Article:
The first hat trick was not really considered the first hat trick until the team got together and bought the bowler a new hat for his achievement. This was a crucial moment in sports history that would affect many major sports.
The hat trick phenomenon soon became popular in the cricket world and quickly grew into other sports’ culture.
After time, the term was then applied to many different sports indicating that a player had three successes—usually in the form of goals.
For example, it has been applied to hockey and lacrosse in a similar fashion where a player achieves a hat trick by scoring three goals in the same game. This sparked the hockey tradition where fans throw hats onto the ice when a player scores a hat trick.
A direct result of the very first cricket hat trick.
After the term gained popularity in cricket and soccer, it went on to be loosely used in baseball when a player strikes out three times in one game, handball, rugby, water polo, and even in the mountaineering world when a person climbs three of the famous peaks over 8,000 meters in altitude.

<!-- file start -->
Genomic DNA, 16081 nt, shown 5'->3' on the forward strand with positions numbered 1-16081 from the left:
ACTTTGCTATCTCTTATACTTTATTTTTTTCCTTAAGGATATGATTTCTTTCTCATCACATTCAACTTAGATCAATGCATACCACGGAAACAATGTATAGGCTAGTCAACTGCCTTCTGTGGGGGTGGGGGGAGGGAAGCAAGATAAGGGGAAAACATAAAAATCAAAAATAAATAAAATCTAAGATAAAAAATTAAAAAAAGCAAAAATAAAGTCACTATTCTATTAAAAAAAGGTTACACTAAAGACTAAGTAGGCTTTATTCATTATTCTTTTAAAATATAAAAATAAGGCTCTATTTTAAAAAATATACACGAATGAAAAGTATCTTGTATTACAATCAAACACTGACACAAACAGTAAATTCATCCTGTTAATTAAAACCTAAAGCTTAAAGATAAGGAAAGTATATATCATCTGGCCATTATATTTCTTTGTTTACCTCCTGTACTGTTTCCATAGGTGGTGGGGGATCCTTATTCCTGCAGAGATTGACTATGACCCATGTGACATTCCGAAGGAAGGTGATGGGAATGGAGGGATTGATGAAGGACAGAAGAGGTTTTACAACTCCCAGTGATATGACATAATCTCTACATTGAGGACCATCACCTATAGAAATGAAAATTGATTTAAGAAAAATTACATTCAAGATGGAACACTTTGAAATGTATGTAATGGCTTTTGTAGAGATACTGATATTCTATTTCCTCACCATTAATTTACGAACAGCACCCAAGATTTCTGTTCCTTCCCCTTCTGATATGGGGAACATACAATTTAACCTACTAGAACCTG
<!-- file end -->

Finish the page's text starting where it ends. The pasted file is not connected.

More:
The important thing to remember here is that good things come in threes when talking about hat tricks.
What Is a Perfect Hat Trick?
You may be thinking “I thought a hat trick was perfect? How can three goals in one game get any better?!” In the soccer world, things can always get better.
You will come to realize that soccer players, fans and anyone involved with the game are perfectionists. Each soccer generation after the next is endlessly trying to one-up the last. It is a never-ending chase that continues to produce better and better players throughout the world.
So what exactly is a perfect hat trick, and how can it possibly get any better?